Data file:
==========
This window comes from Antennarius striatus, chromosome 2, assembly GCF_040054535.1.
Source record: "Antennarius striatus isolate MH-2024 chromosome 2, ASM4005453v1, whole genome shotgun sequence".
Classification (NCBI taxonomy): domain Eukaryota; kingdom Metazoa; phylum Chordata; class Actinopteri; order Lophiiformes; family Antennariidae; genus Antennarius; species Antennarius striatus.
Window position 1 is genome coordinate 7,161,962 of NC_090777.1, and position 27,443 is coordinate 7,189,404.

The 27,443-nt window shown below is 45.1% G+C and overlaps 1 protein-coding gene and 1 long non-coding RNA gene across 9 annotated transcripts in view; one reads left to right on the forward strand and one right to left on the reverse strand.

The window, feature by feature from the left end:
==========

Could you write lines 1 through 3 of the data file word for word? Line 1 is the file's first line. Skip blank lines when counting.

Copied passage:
This window comes from Antennarius striatus, chromosome 2, assembly GCF_040054535.1.
Source record: "Antennarius striatus isolate MH-2024 chromosome 2, ASM4005453v1, whole genome shotgun sequence".
Classification (NCBI taxonomy): domain Eukaryota; kingdom Metazoa; phylum Chordata; class Actinopteri; order Lophiiformes; family Antennariidae; genus Antennarius; species Antennarius striatus.